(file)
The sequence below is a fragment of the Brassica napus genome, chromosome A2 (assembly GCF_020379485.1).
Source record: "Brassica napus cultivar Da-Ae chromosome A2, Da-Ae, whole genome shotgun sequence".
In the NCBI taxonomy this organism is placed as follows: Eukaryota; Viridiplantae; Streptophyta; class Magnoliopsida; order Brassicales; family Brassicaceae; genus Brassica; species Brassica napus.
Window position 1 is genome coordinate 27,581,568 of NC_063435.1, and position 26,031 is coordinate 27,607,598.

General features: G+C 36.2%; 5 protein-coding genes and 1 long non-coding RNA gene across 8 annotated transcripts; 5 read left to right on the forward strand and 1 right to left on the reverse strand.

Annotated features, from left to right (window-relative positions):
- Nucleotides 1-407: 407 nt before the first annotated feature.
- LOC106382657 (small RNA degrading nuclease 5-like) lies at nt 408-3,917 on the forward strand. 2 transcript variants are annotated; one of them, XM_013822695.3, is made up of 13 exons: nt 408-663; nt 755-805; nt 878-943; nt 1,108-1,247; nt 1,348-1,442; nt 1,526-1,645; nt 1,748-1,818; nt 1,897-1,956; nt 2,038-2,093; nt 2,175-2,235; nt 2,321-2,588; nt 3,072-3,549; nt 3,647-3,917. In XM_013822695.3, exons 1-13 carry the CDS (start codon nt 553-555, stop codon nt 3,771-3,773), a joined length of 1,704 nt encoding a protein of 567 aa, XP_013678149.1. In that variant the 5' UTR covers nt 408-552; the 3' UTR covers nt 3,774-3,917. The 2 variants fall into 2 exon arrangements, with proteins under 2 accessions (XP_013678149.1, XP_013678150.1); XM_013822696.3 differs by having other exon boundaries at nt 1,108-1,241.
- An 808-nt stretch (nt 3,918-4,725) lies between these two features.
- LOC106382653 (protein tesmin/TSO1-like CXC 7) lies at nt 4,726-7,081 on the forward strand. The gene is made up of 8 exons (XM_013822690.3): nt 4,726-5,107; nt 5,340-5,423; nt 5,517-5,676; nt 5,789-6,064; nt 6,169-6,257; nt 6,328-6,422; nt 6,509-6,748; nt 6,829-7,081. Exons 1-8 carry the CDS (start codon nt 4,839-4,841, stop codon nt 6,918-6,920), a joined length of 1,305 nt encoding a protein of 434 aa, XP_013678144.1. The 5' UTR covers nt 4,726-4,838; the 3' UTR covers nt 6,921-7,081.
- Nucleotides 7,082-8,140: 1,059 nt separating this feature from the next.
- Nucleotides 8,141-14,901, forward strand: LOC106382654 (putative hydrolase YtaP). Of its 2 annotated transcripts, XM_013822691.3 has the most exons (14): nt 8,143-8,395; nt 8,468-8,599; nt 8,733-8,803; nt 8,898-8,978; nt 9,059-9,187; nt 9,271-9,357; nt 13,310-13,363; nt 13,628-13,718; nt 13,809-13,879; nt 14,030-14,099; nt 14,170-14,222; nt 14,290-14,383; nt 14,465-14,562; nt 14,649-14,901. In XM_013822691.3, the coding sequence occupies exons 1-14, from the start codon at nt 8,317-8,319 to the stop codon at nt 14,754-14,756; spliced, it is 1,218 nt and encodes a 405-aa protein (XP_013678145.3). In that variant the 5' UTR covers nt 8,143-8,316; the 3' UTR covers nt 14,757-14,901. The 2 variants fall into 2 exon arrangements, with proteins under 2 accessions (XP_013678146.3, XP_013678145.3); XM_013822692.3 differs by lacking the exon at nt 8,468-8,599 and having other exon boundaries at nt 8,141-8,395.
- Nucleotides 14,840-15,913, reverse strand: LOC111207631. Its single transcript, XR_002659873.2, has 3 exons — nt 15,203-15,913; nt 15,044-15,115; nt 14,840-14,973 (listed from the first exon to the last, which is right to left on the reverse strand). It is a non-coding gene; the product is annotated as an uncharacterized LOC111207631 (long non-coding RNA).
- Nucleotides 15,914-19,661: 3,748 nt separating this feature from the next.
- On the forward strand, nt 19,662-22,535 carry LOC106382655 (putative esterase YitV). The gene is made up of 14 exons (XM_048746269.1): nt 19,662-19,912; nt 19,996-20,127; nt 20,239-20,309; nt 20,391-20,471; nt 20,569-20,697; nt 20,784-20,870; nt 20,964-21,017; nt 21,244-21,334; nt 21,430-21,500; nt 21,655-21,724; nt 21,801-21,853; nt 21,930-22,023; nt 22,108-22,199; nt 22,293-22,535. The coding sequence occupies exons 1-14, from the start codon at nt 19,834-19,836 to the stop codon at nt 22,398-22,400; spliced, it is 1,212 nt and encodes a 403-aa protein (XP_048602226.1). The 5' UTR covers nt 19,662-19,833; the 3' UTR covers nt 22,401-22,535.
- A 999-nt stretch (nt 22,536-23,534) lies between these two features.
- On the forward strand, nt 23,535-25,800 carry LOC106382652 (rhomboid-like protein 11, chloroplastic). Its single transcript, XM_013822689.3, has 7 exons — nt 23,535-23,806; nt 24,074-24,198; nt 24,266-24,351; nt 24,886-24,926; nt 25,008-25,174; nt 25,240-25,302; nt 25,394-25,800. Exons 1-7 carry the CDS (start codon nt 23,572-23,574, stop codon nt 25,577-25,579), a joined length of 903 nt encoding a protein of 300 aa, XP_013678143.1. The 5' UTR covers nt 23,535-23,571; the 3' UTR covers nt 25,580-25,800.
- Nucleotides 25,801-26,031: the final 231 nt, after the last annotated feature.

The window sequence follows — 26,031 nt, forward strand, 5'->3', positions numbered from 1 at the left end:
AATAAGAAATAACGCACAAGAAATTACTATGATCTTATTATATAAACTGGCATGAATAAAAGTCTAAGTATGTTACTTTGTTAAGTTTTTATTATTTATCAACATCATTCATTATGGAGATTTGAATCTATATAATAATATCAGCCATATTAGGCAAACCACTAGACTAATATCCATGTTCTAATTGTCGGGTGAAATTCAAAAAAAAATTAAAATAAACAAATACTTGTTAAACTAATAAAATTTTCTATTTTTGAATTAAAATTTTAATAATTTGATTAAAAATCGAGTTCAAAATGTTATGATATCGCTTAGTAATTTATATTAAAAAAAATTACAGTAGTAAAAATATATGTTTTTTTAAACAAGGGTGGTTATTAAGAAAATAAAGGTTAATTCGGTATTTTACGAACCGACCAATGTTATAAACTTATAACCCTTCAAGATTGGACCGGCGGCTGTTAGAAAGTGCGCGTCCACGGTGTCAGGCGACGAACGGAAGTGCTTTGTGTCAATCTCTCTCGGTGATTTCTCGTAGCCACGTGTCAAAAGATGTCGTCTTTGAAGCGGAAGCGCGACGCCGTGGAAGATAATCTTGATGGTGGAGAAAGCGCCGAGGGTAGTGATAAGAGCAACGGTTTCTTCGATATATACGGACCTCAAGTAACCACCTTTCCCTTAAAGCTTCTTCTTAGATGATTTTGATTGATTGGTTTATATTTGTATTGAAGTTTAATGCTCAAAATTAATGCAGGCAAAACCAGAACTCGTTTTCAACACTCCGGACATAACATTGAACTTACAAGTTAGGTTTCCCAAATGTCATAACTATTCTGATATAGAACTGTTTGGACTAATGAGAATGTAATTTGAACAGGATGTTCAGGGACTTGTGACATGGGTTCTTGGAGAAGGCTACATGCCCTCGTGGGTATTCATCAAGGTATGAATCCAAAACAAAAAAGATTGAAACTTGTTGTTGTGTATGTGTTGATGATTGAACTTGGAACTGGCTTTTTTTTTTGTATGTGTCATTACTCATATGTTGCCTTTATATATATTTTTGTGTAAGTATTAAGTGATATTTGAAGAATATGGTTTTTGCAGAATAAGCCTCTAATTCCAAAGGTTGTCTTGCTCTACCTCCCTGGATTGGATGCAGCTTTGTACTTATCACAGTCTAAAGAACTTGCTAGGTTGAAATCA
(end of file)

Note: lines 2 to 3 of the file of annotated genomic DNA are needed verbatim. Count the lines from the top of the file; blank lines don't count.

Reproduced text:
Source record: "Brassica napus cultivar Da-Ae chromosome A2, Da-Ae, whole genome shotgun sequence".
In the NCBI taxonomy this organism is placed as follows: Eukaryota; Viridiplantae; Streptophyta; class Magnoliopsida; order Brassicales; family Brassicaceae; genus Brassica; species Brassica napus.